Marijuana and Hashimoto’s Encephalopathy
by Anonymous

I am a 37-year-old, single female.

College degree: B.A., English

Occupation: totally disabled

I hope the following information assists you with your book and perhaps your very informative rxmarijuana site. I smoke marijuana and have for many years. I do not drink alcohol and have not done any other drugs. Yes, I am from the Woodstock generation. However, I never was interested in trying LSD (did not want to see something that was not there!), speed (too high-strung), cocaine, or downers (no pills, a natural herb is fine).

You must first read the BEFORE so you may fully understand the AFTER. This way you will know why what I have to say is relevant.

My disability: I became disabled in the Fall 1995 due to a very rare condition called Hashimoto’s encephalopathy. It causes "stroke-like" symptoms. I have right-sided hemiparesis, dyscalculia, dysgraphia, concentration and attention span problems, some memory problems, speech difficulties (not aphasia), difficulty with letters "L", "F" and "V". I have been told for three years that there is no treatment for this very rare condition. What happens is this. Your antibodies (the good guys in the white hats) attack neurons in your brain - hence the above symptoms. It is classified as an autoimmune vasculitis condition, according to case studies I have recently received from the National Institute of Health (NIH) Department of Rare Diseases. In the United States there are three such cases. There are perhaps 25 people in the entire world with this condition.

So I walk with a cane and have an exotic accent. Quote from medical records:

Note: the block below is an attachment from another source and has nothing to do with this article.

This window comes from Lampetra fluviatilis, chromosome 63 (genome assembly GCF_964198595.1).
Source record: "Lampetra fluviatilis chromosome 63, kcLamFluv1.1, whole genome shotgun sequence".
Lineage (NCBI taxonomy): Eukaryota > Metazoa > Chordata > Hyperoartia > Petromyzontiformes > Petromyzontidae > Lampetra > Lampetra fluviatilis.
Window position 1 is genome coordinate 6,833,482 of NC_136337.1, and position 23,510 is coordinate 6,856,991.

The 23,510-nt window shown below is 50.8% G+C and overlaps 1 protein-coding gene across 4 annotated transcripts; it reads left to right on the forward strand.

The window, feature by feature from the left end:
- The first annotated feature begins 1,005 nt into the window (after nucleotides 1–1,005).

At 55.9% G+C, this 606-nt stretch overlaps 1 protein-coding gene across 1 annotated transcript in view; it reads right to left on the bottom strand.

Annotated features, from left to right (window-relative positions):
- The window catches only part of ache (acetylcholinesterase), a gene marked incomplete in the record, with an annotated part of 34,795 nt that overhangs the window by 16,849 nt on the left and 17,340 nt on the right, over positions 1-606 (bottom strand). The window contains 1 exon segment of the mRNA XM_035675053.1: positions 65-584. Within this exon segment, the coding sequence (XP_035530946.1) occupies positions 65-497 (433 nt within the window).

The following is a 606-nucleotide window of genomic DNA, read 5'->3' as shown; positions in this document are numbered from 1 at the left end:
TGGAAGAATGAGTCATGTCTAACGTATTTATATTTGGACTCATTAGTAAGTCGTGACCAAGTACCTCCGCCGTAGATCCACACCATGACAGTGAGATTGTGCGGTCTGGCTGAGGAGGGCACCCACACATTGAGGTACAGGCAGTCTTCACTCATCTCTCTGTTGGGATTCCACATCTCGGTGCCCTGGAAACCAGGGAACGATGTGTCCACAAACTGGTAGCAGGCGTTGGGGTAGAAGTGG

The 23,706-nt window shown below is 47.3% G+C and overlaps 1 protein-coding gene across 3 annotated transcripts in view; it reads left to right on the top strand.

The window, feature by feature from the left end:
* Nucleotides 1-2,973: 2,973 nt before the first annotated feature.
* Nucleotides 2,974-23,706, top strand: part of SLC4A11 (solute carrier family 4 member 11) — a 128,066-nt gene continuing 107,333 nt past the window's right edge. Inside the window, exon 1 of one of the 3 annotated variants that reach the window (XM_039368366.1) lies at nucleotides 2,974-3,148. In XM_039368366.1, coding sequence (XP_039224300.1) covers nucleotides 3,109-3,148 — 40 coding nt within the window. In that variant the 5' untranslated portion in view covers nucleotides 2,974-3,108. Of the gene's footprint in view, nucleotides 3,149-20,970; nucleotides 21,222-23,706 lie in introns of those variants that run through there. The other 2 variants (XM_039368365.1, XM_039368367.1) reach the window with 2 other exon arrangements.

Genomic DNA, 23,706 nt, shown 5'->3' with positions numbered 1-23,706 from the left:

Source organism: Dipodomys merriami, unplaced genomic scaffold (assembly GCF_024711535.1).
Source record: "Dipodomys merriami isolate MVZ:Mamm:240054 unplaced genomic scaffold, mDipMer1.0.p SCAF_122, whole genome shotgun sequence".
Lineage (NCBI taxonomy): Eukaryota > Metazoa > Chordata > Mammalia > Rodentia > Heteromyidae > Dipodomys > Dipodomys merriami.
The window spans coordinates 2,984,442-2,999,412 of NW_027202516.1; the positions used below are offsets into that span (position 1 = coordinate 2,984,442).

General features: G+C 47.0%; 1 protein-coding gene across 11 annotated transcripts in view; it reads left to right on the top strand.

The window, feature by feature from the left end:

"Patient has incredible sense of humor considering overall circumstances."

What do you expect? Having this happen to you (you are terrified) and in addition being caretaker for my mother in Stage 5 Alzheimer’s, and a sister in the Northeast, age 56, who is now in the final stages of Alzheimer’s. Am I next? No, too stubborn...keep using my brain. Stress? Acute anxiety attacks? Oh, I would say so.

I have lost my "contact" and have not had any marijuana in one year. Six months ago, after two years of being stable (and smoking during those two years) my condition began to deteriorate. I am now experiencing poor coordination and weakness in my left side, the dominant side. I am a southpaw! And additional memory/concentration problems. Remember, stable for two years, one year without marijuana, and six months ago condition progresses. Coincidence? Maybe, maybe not.

BEFORE: Prior to my disability I achieved many goals. Smoking marijuana did not prevent me from obtaining my B.A. in English with a GPA of 3.75. (Keep in mind that I decided to attend college after being out of high school for five years). It did not prevent me from climbing the ladder of my career. In 1995, I held an upper management position at a salary of $40,000 per year. I was a big fish in a little sea. When the director of my department was not in the office, I was in charge. I was responsible for $10 million in procurements. In one year, my boss, the director, was retiring, and my chance of procuring his position was very, very good. Which means I would have been director of that department and making a salary of $75,000 per year. So yes, I was successful.